Overview of Cisco Catalyst 3850 switch


As many of you will be aware, Cisco announced the release of the Catalyst 3850 switch at Cisco Live 2013 in London only last week. As I blogged at that time, this wasn’t the world’s best kept secret. Several people were talking about it online and I’d come across a few pages on different parts of Cisco’s website hinting that it was coming. There was mixed reaction to the news from ‘is this not just a 3750 with an integrated Wireless LAN Controller?’ to more warm and welcoming feedback. I’ll try and leave my own judgement until the end of the post but for now, let me list some of the specs of the 3850 and make the obvious comparison to the 3750X using data from Cisco’s website:

Comparison of Catalyst 3750-X and 3850 Switches

Features Cisco Catalyst 3750-X Cisco Catalyst 3850
Stacking bandwidth 64 Gbps 480 Gbps
Cisco IOS® Software wireless controller No Yes
Queues per port 4 8
Quality-of-service (QoS) model MLS MQC
Uplinks 4 x 1GE2 x 10GE NM4 x 1 GE or 2 x 10GE SM 4 x 1GE2 x 1/10GE4 x 1/10GE(on 48 port model)
StackPower Yes Yes
Flexible NetFlow support Yes (C3KX-SM-10G required) Yes
Multicore CPU for hosted services No Yes
Flash size 64 MB 2 GB
Operating system Cisco IOS Software Cisco IOS-XE Software

The first thing that is immediately obvious is I need to find a better way to format tables on my site!

The second thing is that, putting the integrated wireless functionality of the 3850 to one side for now, it is clear that the 3850 offers improvements in several areas; far greater bandwidth across a switch stack (where more than one of these switches are connected together as a single ‘virtual switch’. The actual stacking cables themselves are much improved too), more queues per port, a preferable QoS model and a move to IOS-XE which in itself has a number of improvements over vanilla IOS. Take a visit to various places on the web and you will find many more spec sheets that show improvements of all sorts e.g. more ACEs for security, QoS and PBR, a bigger TCAM and many more.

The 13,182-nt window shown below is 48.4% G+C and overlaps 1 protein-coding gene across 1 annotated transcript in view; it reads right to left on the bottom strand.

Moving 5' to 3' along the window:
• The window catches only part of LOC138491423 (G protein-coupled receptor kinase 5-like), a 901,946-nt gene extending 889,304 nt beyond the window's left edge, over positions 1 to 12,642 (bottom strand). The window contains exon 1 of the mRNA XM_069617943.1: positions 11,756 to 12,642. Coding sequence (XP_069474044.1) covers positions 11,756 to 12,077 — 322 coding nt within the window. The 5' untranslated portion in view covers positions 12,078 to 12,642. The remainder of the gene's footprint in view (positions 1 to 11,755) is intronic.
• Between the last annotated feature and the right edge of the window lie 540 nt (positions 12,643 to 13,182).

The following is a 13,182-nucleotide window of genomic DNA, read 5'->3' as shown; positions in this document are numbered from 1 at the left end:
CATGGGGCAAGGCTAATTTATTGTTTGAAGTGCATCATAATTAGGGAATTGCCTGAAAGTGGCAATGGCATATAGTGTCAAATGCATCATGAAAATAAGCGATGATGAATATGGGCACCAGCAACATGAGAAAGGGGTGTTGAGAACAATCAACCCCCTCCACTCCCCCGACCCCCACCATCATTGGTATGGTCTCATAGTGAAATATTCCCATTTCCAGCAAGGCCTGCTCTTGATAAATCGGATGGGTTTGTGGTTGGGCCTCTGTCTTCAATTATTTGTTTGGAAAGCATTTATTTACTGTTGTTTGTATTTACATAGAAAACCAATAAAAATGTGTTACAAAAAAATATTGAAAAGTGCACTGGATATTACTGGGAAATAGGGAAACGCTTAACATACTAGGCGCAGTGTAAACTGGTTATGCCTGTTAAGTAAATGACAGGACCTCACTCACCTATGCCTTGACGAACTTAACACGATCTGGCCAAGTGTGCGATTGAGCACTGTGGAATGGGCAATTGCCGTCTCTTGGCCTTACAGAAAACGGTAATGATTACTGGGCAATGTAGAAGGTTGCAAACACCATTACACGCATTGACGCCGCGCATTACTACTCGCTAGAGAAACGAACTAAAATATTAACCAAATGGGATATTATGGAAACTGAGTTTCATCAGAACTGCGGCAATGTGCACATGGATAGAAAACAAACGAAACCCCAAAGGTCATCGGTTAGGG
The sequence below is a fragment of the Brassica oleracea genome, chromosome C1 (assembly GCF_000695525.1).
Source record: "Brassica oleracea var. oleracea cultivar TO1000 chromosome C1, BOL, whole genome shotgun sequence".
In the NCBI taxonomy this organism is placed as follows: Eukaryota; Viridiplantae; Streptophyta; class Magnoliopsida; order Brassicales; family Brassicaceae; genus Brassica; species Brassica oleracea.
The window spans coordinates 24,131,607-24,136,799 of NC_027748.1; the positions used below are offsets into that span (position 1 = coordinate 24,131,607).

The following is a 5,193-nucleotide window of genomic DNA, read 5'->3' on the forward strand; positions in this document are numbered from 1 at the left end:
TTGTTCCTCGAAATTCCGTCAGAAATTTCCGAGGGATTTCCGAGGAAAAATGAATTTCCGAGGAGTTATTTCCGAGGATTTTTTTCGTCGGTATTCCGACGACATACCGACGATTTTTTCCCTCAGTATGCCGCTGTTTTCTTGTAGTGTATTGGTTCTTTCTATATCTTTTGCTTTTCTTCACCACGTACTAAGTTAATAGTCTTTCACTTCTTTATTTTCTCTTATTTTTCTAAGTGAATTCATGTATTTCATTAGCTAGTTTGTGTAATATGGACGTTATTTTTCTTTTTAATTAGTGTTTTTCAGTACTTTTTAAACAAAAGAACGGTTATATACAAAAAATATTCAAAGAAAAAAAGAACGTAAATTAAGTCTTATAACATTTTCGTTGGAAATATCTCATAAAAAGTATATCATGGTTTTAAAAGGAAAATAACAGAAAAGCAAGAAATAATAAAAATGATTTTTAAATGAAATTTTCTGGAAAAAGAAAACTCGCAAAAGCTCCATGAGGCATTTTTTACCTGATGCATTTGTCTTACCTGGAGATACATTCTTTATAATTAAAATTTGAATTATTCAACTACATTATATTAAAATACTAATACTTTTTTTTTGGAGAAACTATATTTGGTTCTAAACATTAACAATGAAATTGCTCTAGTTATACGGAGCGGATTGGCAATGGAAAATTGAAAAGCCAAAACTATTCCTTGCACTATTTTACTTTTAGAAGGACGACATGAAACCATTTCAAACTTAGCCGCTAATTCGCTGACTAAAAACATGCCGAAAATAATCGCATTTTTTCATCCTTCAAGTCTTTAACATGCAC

Integrated WLC

Whilst we all love having more of everything to play with on our favourite devices, I think that the feature that gives this announcement some punch is the wireless capabilities of the switch and all in a 1U form factor. You could also get this functionality in a 3750X but only on a 2U switch from what I recall. Of course, if you want to stack your switches and want redundancy in the WLC also, then 1U wins over 2U every time, 4U over 8U, etc.

The WLC integrated in to the 3850 has some features that you might want to see in any Cisco controller e.g. Clean Air, EnergyWise, QoS. One switch will support 50 WAPs and 2000 clients. Although I haven’t looked at purchasing these yet, I was told by a number of Cisco people at Cisco Live that the price is going to be comparable to a 3750X, but you will probably need to add on the WLC licencing to that base price.